1. Tuition

Photo: Halifax Examiner

“A proposal by Dalhousie’s Budget Advisory Committee to raise tuition next fall for the seventh year in a row drew criticism during a budget presentation to the Dalhousie Senate this week,” reports Jennifer Henderson:

“You can’t put all the burden on students because we just can’t take it anymore,” said Senator Masuma Khan, vice-president for Dal Student Union. “Students aren’t happy with what we are paying and the fact we can’t find jobs here after graduation. This university has to start prioritizing students: increasing tuition should not even be on the docket.”

Click here to read “Dal students and faculty oppose higher tuition fees.”

2. Profiles in cowardice: Gordon Wilson, Suzanne Lohnes-Croft, Ben Jessome, Brendan Maguire, and Hugh MacKay

“Liberal MLAs who sit on the Nova Scotia Legislature’s public accounts committee have, once again, used their majority to further limit the work of the once-powerful accountability body,” reports Michael Gorman for the CBC:

Last September, the governing Liberals voted to restrict the committee’s work to topics dealt with in reports filed by Nova Scotia’s auditor general. That decision sparked a short-lived walkout by the opposition parties.

On Wednesday, Liberal members rejected topics put forward by PC and NDP MLAs. The PCs had wanted to discuss the “mental-health crisis in Cape Breton,” while the NDP had sought to add “family doctor resourcing” and “managing home-care support contracts” to a future agenda.

The issues were examined in Auditor General Michael Pickup’s November 2017 report, but backbench Liberal MLA Ben Jessome argued Wednesday they should instead be dealt with at the newly established health committee.

During an agenda-setting meeting Tuesday for the health committee, Liberal members voted to exclude topics put forward by opposition members, including emergency room overcrowding and ambulance offload delays, and physician working conditions.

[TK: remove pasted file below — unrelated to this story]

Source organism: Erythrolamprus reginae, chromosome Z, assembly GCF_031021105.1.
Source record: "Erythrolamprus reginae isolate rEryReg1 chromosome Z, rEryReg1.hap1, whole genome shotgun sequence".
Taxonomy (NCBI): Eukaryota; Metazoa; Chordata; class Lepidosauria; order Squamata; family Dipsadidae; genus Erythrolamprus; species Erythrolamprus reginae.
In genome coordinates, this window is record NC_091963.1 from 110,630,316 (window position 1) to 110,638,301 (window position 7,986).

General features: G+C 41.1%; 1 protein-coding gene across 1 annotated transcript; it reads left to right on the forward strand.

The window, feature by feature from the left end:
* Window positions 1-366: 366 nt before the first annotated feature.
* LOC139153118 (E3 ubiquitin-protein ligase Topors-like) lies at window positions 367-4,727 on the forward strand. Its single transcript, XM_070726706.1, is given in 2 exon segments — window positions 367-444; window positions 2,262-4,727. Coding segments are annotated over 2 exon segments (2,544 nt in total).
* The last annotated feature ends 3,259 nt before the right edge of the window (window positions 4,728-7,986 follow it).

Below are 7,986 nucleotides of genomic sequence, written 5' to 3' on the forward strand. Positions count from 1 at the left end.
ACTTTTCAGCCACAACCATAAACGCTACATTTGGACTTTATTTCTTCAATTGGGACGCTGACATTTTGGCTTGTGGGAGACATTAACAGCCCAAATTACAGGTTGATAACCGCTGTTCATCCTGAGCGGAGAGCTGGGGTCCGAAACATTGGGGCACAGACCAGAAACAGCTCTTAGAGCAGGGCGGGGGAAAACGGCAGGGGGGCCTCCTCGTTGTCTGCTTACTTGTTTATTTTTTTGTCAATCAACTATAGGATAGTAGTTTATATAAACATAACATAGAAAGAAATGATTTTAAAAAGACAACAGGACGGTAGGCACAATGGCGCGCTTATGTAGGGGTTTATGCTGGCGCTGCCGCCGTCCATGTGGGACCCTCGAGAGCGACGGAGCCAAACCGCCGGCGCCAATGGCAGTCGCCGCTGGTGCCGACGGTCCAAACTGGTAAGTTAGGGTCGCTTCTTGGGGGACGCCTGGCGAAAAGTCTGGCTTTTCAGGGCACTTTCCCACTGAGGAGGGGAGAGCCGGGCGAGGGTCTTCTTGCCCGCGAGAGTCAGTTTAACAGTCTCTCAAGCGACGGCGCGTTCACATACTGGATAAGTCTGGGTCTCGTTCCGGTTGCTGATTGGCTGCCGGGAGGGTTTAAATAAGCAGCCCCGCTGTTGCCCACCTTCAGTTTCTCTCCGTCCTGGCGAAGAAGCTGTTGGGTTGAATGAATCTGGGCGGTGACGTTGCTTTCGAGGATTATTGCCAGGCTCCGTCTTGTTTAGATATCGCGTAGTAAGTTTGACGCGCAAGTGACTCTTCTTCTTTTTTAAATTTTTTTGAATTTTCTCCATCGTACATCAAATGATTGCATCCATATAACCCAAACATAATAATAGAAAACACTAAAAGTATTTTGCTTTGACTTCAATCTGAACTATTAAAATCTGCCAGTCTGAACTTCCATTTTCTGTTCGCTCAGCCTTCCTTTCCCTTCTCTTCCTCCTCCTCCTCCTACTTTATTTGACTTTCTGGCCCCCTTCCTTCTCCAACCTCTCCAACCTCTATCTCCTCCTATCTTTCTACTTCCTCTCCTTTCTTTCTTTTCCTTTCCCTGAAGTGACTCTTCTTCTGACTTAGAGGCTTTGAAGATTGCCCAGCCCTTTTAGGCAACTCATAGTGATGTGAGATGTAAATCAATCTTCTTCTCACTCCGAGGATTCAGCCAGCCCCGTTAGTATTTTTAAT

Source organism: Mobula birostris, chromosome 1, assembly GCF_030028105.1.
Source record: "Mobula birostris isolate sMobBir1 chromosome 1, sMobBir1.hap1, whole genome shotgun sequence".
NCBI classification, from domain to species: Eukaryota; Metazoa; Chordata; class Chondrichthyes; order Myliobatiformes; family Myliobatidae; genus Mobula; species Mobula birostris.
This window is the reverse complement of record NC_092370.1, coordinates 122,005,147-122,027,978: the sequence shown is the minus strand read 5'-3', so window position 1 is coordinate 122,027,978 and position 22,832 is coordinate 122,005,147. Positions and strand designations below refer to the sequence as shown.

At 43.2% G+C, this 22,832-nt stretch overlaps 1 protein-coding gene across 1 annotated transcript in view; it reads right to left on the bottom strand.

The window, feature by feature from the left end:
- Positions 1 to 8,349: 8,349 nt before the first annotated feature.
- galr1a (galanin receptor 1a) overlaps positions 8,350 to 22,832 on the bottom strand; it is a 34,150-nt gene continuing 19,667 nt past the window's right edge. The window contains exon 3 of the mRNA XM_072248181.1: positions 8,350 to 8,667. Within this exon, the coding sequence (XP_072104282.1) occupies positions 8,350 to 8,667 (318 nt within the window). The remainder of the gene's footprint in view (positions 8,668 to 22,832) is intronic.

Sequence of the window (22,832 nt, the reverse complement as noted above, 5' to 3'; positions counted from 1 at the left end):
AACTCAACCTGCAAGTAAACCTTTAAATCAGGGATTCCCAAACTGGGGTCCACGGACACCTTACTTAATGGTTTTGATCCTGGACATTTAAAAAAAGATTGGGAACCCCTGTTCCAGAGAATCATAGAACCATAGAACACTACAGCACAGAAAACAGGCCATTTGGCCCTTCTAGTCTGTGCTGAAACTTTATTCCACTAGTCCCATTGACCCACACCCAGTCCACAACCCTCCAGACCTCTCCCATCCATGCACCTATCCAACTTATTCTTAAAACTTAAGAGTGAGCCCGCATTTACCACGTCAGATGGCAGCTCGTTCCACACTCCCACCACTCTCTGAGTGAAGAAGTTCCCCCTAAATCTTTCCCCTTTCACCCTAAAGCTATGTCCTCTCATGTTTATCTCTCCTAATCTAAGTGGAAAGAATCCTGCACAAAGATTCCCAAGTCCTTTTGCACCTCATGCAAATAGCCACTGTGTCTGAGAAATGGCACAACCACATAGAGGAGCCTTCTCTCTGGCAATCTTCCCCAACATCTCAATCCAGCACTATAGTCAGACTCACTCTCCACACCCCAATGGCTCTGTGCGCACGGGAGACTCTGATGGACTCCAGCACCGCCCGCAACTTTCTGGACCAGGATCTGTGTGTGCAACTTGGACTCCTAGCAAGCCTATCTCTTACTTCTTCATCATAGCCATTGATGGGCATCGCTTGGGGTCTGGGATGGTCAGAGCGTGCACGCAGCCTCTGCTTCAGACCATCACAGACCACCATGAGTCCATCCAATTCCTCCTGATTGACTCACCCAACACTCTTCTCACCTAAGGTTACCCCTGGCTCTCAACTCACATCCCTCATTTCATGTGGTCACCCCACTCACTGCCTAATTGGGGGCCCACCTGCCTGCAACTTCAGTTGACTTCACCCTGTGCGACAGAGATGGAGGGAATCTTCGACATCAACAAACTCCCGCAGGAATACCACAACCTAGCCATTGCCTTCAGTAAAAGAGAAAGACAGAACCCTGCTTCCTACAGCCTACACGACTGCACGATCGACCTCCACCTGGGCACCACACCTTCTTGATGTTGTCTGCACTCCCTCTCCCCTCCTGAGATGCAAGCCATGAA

As its name implies, the Public Accounts Committee was established to hold the government accountable, which means free-wheeling questioning from MLAs from all parties about anything concerning the expenditure of money that they want to bring up. It’s right there in the committee’s mandate, as established by the Rules and Forms of Procedure of the House of Assembly of Nova Scotia [Section 60(2)(b)], the legislation governing how the assembly and its committees operate:

The standing committee on public accounts reviews public spending, reports of the auditor general and any other financial matters respecting the public funds of the province.

Stephen Kimber calls the five Liberals on the Public Accounts Committee — Gordon Wilson, Suzanne Lohnes-Croft, Ben Jessome, Brendan Maguire, and Hugh MacKay — the “Fangless Five and/or the Craven Cabal of Liberal Nobodies.”

And truly, as NDP MLA Susan Leblanc pointed out, the five Liberals’ actions are “an abomination of democracy.”

For myself, I don’t have enough choice words for Wilson, Lohnes-Croft, Jessome, Maguire, and MacKay. We can start with the A-words — abominations, abased, amoral — then move on to B — bad, beastly, bullshitters — and continue to work our way through the alphabet: cowards, dastards, evil, flatigious, godawful, heinous, ignominious, and so forth.

No matter how cool you are on social media or how pretty your kids are in your campaign literature or how many rubber chicken charity dinners you attend, to cavalierly toss away one of the foundations of our parliamentary democracy for short-term, petty political purposes makes you a horrible person.